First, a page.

Filipino households boost savings as salaries, education improve


Household savings increased in the first quarter as a result of higher salaries and remittances, along with improving financial literacy among Filipinos, the central bank’s latest Consumer Expectations Survey (CES) shows.

The CES said that the number of households with savings increased to 28.9 percent in the first quarter compared to 26.2 percent in the previous quarter.

The survey also showed that the percentage of households that expected to save money in the first quarter increased to 38.3 percent from 34.6 percent in the fourth quarter of 2013.

“Respondents stated that they are setting aside some amount as savings for the following reasons: for emergency, health and hospitalization, retirement, education, and business capital and investment,” the Bangko Sentral ng Pilipinas (BSP) said.

According to the latest CES, almost 65.3 percent of household savers have bank deposit accounts while 22.9 percent kept their savings at home and 11.6 percent put their money in cooperatives, paluwagan (a savings scheme) and other credit/loan associations.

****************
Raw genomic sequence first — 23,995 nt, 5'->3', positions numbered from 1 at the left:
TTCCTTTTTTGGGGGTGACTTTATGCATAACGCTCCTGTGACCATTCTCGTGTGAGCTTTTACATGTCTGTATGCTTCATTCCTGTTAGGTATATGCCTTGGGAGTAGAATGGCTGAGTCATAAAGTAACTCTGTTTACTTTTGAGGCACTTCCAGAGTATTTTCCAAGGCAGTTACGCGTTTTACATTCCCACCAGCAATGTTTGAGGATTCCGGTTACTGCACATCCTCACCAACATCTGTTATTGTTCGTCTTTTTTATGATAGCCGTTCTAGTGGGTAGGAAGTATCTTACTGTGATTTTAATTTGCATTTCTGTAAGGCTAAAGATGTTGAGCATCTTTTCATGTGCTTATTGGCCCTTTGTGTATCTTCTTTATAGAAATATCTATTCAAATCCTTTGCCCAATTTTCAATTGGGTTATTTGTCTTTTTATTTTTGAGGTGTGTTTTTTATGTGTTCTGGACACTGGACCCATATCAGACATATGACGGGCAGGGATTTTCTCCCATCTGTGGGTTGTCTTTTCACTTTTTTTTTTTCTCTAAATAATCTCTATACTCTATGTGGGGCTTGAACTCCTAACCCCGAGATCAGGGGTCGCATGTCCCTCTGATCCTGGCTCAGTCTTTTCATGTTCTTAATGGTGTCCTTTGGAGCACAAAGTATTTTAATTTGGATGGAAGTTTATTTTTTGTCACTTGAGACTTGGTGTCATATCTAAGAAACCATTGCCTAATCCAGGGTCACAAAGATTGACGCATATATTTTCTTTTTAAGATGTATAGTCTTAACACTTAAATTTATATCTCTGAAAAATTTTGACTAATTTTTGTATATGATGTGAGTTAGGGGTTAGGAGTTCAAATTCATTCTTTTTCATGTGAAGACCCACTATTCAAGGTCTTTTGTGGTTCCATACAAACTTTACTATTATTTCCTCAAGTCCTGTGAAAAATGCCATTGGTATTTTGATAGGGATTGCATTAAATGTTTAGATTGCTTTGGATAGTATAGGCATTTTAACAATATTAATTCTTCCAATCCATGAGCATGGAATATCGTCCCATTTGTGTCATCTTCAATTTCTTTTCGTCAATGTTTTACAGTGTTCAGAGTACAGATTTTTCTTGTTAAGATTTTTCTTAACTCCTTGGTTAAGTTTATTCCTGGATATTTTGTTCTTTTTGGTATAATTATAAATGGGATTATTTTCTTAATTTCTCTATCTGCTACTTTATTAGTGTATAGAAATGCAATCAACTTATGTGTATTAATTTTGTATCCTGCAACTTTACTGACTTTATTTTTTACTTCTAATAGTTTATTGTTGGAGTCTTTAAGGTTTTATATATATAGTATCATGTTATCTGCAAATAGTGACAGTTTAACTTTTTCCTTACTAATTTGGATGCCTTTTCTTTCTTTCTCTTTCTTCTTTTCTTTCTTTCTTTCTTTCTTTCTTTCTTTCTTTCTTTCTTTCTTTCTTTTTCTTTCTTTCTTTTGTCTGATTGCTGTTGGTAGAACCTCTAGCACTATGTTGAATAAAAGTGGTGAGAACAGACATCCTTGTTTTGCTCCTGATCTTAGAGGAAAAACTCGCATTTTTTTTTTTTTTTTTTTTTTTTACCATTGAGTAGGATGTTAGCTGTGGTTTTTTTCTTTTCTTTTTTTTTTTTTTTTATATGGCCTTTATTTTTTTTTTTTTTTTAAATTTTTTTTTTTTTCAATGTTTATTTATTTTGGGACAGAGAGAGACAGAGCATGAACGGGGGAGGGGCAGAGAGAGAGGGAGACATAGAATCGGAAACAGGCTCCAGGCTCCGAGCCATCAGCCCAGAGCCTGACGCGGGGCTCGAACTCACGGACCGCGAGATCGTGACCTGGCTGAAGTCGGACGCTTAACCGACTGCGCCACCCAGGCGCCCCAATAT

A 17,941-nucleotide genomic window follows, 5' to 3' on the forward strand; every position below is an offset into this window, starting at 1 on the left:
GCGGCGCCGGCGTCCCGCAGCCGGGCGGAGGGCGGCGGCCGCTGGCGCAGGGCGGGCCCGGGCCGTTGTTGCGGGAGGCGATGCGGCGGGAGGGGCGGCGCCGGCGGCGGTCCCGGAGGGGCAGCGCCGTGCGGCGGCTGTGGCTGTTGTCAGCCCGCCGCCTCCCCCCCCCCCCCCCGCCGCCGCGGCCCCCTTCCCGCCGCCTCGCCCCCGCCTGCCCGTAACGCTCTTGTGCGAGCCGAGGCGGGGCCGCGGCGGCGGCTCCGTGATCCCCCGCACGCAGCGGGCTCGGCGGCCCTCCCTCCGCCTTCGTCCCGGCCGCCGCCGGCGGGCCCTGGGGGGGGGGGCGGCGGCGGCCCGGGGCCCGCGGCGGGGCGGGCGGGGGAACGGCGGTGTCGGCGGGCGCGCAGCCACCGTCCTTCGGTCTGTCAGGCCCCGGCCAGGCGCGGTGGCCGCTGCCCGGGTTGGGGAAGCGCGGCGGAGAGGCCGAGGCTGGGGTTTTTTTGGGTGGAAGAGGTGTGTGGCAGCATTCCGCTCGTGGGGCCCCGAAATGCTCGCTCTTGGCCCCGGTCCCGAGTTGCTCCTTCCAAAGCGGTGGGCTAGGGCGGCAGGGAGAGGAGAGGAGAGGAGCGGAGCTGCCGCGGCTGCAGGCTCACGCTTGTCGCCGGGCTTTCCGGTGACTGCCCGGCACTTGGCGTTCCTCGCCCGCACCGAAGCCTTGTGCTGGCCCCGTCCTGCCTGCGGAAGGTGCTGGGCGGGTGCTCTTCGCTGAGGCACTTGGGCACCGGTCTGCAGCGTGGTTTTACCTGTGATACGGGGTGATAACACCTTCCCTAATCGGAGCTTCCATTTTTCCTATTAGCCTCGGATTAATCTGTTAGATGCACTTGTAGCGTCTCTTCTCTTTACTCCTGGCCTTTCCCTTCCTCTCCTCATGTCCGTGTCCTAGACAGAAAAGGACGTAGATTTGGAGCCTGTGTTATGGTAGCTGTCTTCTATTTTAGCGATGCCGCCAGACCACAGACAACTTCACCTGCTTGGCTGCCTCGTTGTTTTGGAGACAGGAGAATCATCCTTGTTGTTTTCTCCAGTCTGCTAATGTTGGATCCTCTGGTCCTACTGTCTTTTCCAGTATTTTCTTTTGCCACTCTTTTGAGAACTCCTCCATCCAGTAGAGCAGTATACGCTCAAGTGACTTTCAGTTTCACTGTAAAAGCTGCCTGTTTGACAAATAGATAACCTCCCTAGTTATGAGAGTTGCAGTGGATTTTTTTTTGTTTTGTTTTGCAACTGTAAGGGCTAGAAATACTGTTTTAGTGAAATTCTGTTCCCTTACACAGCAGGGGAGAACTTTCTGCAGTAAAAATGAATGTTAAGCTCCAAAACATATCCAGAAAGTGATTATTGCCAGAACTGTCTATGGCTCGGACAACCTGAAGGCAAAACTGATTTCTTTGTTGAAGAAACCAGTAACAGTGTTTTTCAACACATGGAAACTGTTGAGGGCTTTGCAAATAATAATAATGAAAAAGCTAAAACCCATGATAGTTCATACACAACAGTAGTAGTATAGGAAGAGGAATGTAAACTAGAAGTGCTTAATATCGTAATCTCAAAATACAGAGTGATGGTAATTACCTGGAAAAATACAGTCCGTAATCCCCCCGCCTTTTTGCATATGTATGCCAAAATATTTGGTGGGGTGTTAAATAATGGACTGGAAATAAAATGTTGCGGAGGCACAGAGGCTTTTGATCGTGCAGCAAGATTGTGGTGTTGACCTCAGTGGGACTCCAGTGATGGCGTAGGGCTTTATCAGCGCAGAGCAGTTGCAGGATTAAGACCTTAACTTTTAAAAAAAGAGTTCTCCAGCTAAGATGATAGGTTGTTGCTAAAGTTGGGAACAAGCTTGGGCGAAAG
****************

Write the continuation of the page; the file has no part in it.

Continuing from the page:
BSP Deputy Governor Diwa Gunigundo said that the upward trend in the savings behavior of Filipino households can be attributed to higher salaries and the various efforts of the banking system in conducting financial literacy programs.

On the other hand, the BSP survey said that the number of households with savings that are receiving remittances also picked up in the first quarter, the second highest percentage since the nationwide survey started in 2007.

Of the 560 households included in the survey, the percentage of overseas Filipino worker (OFW) households that utilized their remittances for savings rose to 45.4 percent from 41.6 percent in the fourth quarter of 2013.

Additionally, OFW households that allocated their remittances for the purchase of property increased to 13 percent from 12 percent in the previous quarter, while those that apportioned part of their remittances for investment and purchase of consumer durables and motor vehicle went down compared to the previous quarter’s results.

“It means that remittance receiving households are really more empowered to engage in the formal financial system. Remittances are not only a power to the source in consumption but it also helps in terms of deepening financial intermediation,” BSP Assistant Governor for the Monetary Policy Sub-sector Cyd Tuano-Amador said.

The CES is a quarterly survey of households drawn from the National Statistics Office’s Master Sample List of Households, which is considered a representative sample of households nationwide. The survey was conducted from January 21 to February 3, 2014 and surveyed 5,870 households nationwide.


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